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We knew it was coming, but even so, it snuck up on us.
No, we’re not talking about the new year. We’re talking about the full trailer for Paramount’s A Quiet Place Part II. The first film, A Quiet Place (2018), saw director John Krasinski emerge as a surprising new voice in the horror genre, with its story of a family forced to survive in a world with monsters that hunt by sound. The pic, which starred Krasinski, Emily Blunt, Millicent Simmonds and Noah Jupe, went on to gross $340.9 million worldwide on a $21 million budget, making it one of the year’s biggest success stories for an original film. Not only a hit with audiences and a reason to opt in for a theatrical experience, A Quiet Place also scored big with critics and went on to earn an Academy Award nomination for best sound editing, along with several Critics’ Choice nominations. A sequel was inevitable, and seemingly daunting, with Krasinski admitting that he envisioned the film as a one-off before considering the possibilities of exploring a larger world. The new trailer makes it clear that Krasinski isn’t treading down the same path of the first film, but opening up new avenues through which explore the great lengths humans will go to in order to survive.
The trailer opens up with a flashback: sightless creatures raining down on a small town as Evelyn Abbott (Blunt) struggles to drive through the wreckage. The opening of the trailer is the antithesis of that of the first film in that it’s loud — noticeably so. We hear everything: the search for a signal on the radio, car horns, breaking glass, shouting and tire squeals. It’s all the sounds of a world gone by before we’re thrown back into the familiar quiet, the whispers and sign language that affect communication in the present-day world of the new pic. The first film only dropped hints at the origins of the sightless, highly evolved creatures, but newspapers clippings in the Abbotts’ home suggested they were extraterrestrial in origin. (Krasinski later confirmed this in interviews after the pic’s release.) While there is obviously some desire to learn more about where these creatures come from and their home world or dimension, the mystery behind the monsters is in part what made them so frightening — they could have come from anywhere. Nevertheless, if the flashback suggests that we will learn about the origins of these creatures and the specifics of their invasion, A Quiet Place Part II doesn’t look like it’s going full-scale sci-fi. Instead, it would appear that even if one form of monster is fully revealed, another is lurking in the shadows.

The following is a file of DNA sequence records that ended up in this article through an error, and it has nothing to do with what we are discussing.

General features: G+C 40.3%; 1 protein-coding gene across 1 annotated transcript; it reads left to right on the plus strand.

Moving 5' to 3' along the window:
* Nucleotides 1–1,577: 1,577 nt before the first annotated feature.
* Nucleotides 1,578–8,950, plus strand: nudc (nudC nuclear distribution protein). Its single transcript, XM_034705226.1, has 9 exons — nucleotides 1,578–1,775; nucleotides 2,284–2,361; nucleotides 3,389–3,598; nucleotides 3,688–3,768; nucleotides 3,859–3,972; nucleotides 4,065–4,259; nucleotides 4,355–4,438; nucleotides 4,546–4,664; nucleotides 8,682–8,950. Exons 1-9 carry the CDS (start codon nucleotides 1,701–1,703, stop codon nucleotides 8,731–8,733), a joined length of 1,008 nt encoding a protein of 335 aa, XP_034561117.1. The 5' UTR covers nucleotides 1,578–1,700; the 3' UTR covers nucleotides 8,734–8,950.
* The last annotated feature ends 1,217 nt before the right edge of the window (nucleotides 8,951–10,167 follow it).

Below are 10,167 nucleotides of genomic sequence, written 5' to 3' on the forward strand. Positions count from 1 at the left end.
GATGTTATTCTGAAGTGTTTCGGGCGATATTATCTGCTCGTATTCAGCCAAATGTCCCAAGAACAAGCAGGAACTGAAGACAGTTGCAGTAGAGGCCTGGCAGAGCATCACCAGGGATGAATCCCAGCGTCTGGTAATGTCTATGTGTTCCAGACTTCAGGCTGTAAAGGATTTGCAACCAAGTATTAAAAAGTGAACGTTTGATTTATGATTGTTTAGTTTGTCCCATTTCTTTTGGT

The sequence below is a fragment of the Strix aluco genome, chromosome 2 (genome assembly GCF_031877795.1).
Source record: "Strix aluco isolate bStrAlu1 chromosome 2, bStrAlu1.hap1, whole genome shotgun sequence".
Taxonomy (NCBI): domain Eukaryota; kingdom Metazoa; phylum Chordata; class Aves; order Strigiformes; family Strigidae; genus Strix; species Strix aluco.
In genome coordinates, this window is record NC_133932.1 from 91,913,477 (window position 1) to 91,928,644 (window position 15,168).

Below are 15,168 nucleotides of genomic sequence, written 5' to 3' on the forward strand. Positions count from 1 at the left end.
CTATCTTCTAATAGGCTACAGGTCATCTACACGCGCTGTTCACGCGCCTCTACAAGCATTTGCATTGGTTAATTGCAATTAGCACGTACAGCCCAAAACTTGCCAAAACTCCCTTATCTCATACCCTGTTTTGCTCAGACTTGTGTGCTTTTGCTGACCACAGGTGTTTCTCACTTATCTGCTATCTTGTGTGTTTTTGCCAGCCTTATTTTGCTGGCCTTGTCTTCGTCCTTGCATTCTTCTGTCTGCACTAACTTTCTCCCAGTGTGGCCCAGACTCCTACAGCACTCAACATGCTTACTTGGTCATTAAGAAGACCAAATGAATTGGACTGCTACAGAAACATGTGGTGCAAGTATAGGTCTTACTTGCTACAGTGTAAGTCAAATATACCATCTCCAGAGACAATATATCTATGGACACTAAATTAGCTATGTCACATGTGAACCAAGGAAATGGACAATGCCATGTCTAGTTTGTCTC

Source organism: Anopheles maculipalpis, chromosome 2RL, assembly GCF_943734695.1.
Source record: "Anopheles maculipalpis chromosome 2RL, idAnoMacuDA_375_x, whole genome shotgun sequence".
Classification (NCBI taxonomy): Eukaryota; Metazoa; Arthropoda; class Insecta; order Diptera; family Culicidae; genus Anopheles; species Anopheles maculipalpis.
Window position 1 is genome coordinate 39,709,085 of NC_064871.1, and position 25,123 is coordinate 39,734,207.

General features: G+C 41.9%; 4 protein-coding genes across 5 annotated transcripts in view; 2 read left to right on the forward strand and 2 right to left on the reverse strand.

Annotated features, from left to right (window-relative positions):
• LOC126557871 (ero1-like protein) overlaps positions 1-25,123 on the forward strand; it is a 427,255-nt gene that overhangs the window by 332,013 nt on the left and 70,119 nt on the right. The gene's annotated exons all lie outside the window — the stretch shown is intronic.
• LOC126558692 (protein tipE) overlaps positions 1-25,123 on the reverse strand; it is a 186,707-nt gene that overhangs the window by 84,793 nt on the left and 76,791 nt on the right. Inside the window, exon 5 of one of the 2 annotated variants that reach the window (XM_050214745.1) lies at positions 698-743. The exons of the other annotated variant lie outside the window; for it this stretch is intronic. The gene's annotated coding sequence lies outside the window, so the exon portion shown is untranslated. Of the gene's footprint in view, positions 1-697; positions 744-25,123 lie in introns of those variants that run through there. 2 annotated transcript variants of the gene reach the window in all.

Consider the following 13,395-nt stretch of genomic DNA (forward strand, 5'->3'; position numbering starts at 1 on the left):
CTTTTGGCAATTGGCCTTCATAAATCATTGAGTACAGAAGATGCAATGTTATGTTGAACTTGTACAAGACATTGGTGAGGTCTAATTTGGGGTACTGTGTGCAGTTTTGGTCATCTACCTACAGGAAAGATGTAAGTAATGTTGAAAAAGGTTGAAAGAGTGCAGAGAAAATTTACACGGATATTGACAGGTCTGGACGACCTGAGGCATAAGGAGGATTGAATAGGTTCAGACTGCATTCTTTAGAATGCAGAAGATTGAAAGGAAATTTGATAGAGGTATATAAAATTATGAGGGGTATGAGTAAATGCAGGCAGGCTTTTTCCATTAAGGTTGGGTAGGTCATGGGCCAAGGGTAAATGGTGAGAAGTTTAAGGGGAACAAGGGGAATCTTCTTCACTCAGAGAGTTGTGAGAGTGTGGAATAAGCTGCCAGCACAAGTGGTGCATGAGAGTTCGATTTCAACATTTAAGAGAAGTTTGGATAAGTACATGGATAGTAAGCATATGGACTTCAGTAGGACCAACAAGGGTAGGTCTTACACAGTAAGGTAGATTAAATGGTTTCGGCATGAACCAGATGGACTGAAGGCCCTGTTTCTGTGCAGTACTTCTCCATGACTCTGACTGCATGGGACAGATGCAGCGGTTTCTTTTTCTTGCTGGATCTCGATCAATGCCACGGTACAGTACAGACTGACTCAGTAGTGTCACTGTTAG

Following the release of A Quiet Place, Krasinski talked a lot about his process of making the film and rewriting the original script from Scott Beck and Bryan Woods. The vulnerability of parenthood became a major theme of the pic, contributing to the layered portrayals of the leads through which Steven Spielberg’s Jaws (1975) served as a major inspiration. So much of the reason why we care about the characters in peril is that the film focuses on reconnecting the family unit, creating a sense of empathy and compassion between each member. But what happens when you’re no longer safely housed in the cocoon of familial relationships? What happens when you’re forced to contend with the outside world and viewpoints and morals that come as an affront to what you’ve built and your parenting methods? From the trailer, that seems to be the core of the Abbotts’ struggle in the sequel.
“The people that are left are not the kind of people worth saving,” says a new character played by Cillian Murphy. Many of those who have survived the invasion have no doubt had to do terrible things to ensure their safety, and Murphy’s character seems to have an almost religious moral conviction about those who are left. Whether he sees the creatures as some kind result of the Rapture or if he’s taken it upon himself to be judge, jury and executioner, his agenda appears to be in direct opposition to the Abbotts’. While so many invasion films focus on uniting forces, A Quiet Place Part II seems interested in the innate division that affects humanity’s ability to save themselves. We also get a brief glimpse of Djimon Hounsou’s character, who appears aligned with Murphy’s and has sinister plans for the children of this world, whether it be an attempt to preserve their innocence or shelter them from the outside world. Perhaps A Quiet Place Part II will deal with conflicting parenting methods, set against the backdrop of an America in turmoil. It would be a fitting thematic exploration for a filmmaker interested in fraught human relationships in contemporary small-town settings.
While the announcement of A Quiet Place Part II and the expansion of this world came with some expectation that the movie would take a page from Aliens (1986) and with Evelyn and Regan Abbott (Simmonds) battling hordes of monsters, armed with their shotgun and feedback device, the sequel looks to go in a more restrained direction. The canvas is obviously bigger, but if anything, the pic looks like a means to expand the themes of the first film and react to the changing social structures in our world. If the follow-up can manage the careful character consideration of the original and offer new surprises and keep us holding our breath, then we expect A Quiet Place Part II to make a lot of noise when it lands in theaters in March.
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